• Non-residential – SLPs who choose to work in non-residential care make house calls and visit doctors’ offices and clinics. While residential care facilities cater to seniors and those with mobility issues, non-residential facilities include populations of all ages.

Whether you work in residential or non-residential care facilities, you’ll have the opportunity to make a difference in your community and beyond.

4. Private Practice

If your dreams of helping others communicate are matched by your aspirations as an entrepreneur, you may want to open your own SLP practice. With a master’s degree in speech-language pathology and a license, you can do just that.

Around 19% of SLPs work in private practice, making their own hours and working with specific populations.[5] Along with the usual speech-language pathology work, these professionals must also manage small business owner responsibilities, such as finances, marketing, and more.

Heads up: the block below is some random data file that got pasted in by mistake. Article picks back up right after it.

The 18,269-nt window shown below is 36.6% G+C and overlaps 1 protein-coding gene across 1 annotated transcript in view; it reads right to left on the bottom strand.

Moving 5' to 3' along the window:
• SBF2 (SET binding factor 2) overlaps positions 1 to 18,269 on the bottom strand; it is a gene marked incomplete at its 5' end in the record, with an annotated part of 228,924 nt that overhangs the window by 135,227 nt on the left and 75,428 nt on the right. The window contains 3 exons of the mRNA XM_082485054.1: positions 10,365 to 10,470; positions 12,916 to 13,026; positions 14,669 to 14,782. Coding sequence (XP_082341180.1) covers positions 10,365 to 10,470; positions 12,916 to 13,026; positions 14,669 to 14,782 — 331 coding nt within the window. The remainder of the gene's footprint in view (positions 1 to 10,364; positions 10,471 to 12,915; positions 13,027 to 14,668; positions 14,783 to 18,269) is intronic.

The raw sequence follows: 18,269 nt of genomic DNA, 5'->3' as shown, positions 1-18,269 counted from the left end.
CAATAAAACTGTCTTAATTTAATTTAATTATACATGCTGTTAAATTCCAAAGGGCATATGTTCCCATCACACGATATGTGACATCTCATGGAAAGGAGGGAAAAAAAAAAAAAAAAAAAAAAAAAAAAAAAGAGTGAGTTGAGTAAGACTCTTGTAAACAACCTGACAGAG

5. Government

There are plenty of SLP roles in local, state, and federal government agencies. Aside from practicing in community clinics, SLPs may work as consultants, advocating for their profession with policymakers. SLPs employed in government jobs have the opportunity to make changes to school and workplace accessibility for people with speech and language differences.

Additionally, some government SLPs work in more unique situations.

The Judicial System

The Sixth Amendment guarantees that all Americans have the right to a free and fair trial. It also gives them the right to understand the nature of all charges and evidence.

When someone with a speech or language disability is involved in a trial, they may need SLP support. As communication intermediaries, SLPs in the court system are essentially acting as interpreters or translators.

6. Corporate Settings